On Mon, Oct 20, 2014 at 06:21:58PM -0400, Allan Jude wrote:

> This thread is supposed to be about how to make it easier for people to
> migrate to FreeBSD from Linux. Not a discussion about forums vs mailing
> lists vs newsgroups.

I'm going to transition from being an avid Debian user who hates web fora to
an avid FreeBSD who hates web fora.

Anyway, my experience here is useful as I've got to be representative of a
number of people making the transition lately. It's been a relatively smooth
transition so far, with only a couple bugs and quirks in the way of my doing
everything I did with Debian.

Two things would be principally useful for people coming from Linux.

First, the handbook should be updated and corrected, as it's a good enough
resource that I've come to depend upon it, but I've hit snags that seem to
not reflect the current state of FreeBSD.

For instance, the page that talks about running buildworld and buildkernel
have some instructions that are evidently vestigal for root-on-ZFS people.

Another example, the documentation of Poudriere is hard to follow, presenting
a complex and idealized set-up rather than explaining to a new user what the
moving parts are and how it all works. I strongly suspect in that case that
people who need the Handbook won't easily follow that, and people who can
follow it don't need the Handbook per se, or that level of instruction.

Joe Armstrong talks about this process of picking an audience in his forward
to the second edition of his Erlang book:


The second thing that would be useful would be a series of cheat sheets for
various things. This can either be equivalent commands or equivalent systems.
Let new folks know that LUKS is GELI and that md-raid1 is gmirror and so
forth. Show common package handling commands for various Linux flavours and
map them to pkgng and ports. For instance, what's the equivalent of "yum
provides"? Or what do I do in place of "apt-cache search" or "zypper up" or

Other things in the grab bag... It's generally said that ports and pkgs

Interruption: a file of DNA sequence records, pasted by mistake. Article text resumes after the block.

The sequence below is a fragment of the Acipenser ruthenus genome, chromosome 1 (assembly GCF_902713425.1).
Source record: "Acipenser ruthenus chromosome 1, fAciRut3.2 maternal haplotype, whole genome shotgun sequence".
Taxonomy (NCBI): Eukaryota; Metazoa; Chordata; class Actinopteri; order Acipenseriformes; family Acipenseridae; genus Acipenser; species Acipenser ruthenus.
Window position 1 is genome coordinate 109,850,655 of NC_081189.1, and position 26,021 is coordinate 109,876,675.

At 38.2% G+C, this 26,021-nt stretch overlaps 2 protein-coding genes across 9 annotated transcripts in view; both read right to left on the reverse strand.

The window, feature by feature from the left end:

shouldn't mix, but there are at least a couple instances where it's

I bet roughly no one who installs Subversion wants the FreeBSD bug report
headers baked in by default, but there they are unless you rebuild from ports
with a non-default configuration.

If you want to watch DVDs on your FreeBSD workstation, it's necessary to
install libdvdcss, but you can't get it from pkgng because it's not there.
Again, you must build from ports.

I have nothing against ports, but people are warned off of mixing packages
and ports when clearly it's necessary sometimes.

Oh, here's one. I *was* horrified by ports at first, until someone told me
about "make config-recursive". It really makes me wonder why this isn't the
default. I remember giving up on FreeBSD when 9.x was new because I had to
build X from ports after the FreeBSD breach, and it seemed like the process
was going to take a couple days of stuttering stops and starts as random
packages I didn't want in some cases popped up between compiles. I learned
some mechanism for saying "just take the defaults" but what I know now is
that what I really wanted was "make config-recursive". Why, out of curiosity,
is it not the default? That would seem better than documenting it harder.

Ah, and one more for the grab bag. I strongly suspect that many folks coming
from Linux are going to bristle at the notion of using Sendmail. I used to
run it so I wasn't terribly bothered by it, but maybe pre-populating rc.conf
with obvious bits that people can see and turn off would be nice. OpenBSD has
a nice model of populating rc.conf and sysctl.conf fully, and it ends up
being a pleasant tool. Those awash in wonder, coming from Linux, can say,
"Look, it's all right here!"

Mason Loring Bliss             ma...@blisses.org            Ewige Blumenkraft!
(if awake 'sleep (aref #(sleep dream) (random 2))) -- Hamlet, Act III, Scene I
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